By mark boggis
Sunday, January 20, 2013
It was one of the worst disasters to hit coastal communities across East Anglia.
January 31, 1953, is forever etched in the memory as the day the North Sea rose up with all its mighty power to cause death and destruction around the east coast.
At the end of this month the 60th anniversary of the worst flood of the 20th century will be marked in the Lowestoft and Southwold area.
The floods claimed the lives of 307 people across the region – including five people at Southwold – and while Lowestoft miraculously escaped any deaths on land, the 11-man crew of the trawler Guava were lost at sea.
A commemoration service will be held in St. Edmunds Church, Southwold, on Wednesday, January 30, at 6pm. The Mayor of Southwold, Michael Ladd, will be present along with members of the town council.
A town council spokesman said: “Both the church and the town council would like to display memories of the night and of the following weeks.”
Anyone with any photographs, pictures or memories to share can contact the Town Hall on 01502 722576 or send an email to townclerk@southwoldtowncouncil.
On Thursday, January 31, at the Marina Theatre in Lowestoft, historian John Holmes will present an Old Lowestoft Slideshow at 2.30pm, featuring events of the 20th century – including the floods of 1905 and 1953.
And on Sunday, February 3, a 60th anniversary of the floods service is being held at Christ Church at 3pm, during which there will be slides from Mr Holmes.
But ahead of these events, the Jack Rose Old Lowestoft Society (JROLS) commemorated the occasion last week at a special event, as four 1953 Flood Level signs were unveiled.
The special 2ft by 1ft signs have been commissioned for premises in Whapload Road.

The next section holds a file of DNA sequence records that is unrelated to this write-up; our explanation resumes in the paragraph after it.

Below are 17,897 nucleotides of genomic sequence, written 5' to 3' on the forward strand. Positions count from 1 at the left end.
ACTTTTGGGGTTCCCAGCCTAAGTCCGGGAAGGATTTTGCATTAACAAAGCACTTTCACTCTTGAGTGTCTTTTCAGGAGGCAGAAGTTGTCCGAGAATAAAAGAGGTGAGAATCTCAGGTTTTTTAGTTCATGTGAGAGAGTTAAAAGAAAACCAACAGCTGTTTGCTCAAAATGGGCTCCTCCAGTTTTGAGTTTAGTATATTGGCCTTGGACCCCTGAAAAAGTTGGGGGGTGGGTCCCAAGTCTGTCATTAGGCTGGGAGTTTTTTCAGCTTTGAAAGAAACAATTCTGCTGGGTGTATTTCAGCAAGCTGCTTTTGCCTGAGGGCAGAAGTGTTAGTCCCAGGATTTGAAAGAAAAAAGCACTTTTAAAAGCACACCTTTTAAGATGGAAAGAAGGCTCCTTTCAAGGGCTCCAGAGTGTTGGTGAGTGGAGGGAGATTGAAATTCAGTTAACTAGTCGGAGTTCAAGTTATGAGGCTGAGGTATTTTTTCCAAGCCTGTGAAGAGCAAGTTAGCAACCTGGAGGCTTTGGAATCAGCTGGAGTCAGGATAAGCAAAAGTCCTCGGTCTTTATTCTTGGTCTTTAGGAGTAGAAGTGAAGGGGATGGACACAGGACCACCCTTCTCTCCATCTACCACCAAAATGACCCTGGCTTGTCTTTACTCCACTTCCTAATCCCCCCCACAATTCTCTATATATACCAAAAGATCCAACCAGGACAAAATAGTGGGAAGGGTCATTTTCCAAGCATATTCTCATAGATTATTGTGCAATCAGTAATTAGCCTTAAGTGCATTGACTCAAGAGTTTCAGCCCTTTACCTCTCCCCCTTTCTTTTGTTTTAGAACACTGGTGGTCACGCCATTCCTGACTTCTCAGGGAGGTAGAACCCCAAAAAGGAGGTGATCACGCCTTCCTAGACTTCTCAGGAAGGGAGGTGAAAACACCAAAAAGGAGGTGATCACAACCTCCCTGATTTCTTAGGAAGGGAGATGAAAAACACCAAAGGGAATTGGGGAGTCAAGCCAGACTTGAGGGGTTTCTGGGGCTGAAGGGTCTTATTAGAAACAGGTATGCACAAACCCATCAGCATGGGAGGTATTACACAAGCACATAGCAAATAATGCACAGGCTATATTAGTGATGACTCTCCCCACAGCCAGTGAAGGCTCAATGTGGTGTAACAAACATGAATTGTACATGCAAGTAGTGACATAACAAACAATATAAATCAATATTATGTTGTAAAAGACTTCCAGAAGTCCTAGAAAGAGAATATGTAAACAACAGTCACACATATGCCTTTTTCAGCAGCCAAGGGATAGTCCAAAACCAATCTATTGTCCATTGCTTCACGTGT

Chris Brooks, chairman of the Jack Rose Old Lowestoft Society, said: “The signs will be installed for the public to view ready for the anniversary at four premises in Whapload Road – at Christ Church, the Lighthouse Diner, Maritime Museum and a commercial building opposite the Denes net drying posts.
“As Chairman of JROLS I have been invited to show slides in the church hall during refreshments after the service on February 3, and I appeal to anyone who may have an original picture or personal recollection of the 1953 floods to consider getting in touch with me to share these with a wider audience – I have had several handed to me already.
“My thanks go to Michael Manning, proprietor of the Lighthouse Diner, for arranging for the signs to be produced.”
Memories of the floods were recalled with reports that someone rushed into the former Palace Cinema in Lowestoft to warn the audience that the sea was coming in.
In total, about 400 homes in Waveney were flooded – but Lowestoft’s post-war sea defences held firm and saved the town from a far worse disaster.
At Southwold, there was no such warning for the five people – including a young boy – who died in their homes in Ferry Road, near the harbour.
The raging waves, driven by a north east wind and surge tide, saw the gale claim the lives of more than 300 people – nine of them in Great Yarmouth and seven at Sea Palling. In the Hunstanton and Heacham area 66 people lost their lives, while 15 people died in King’s Lynn.
● The EDP will be marking the 60th anniversary of the floods with a week of special features starting on Monday, January 28.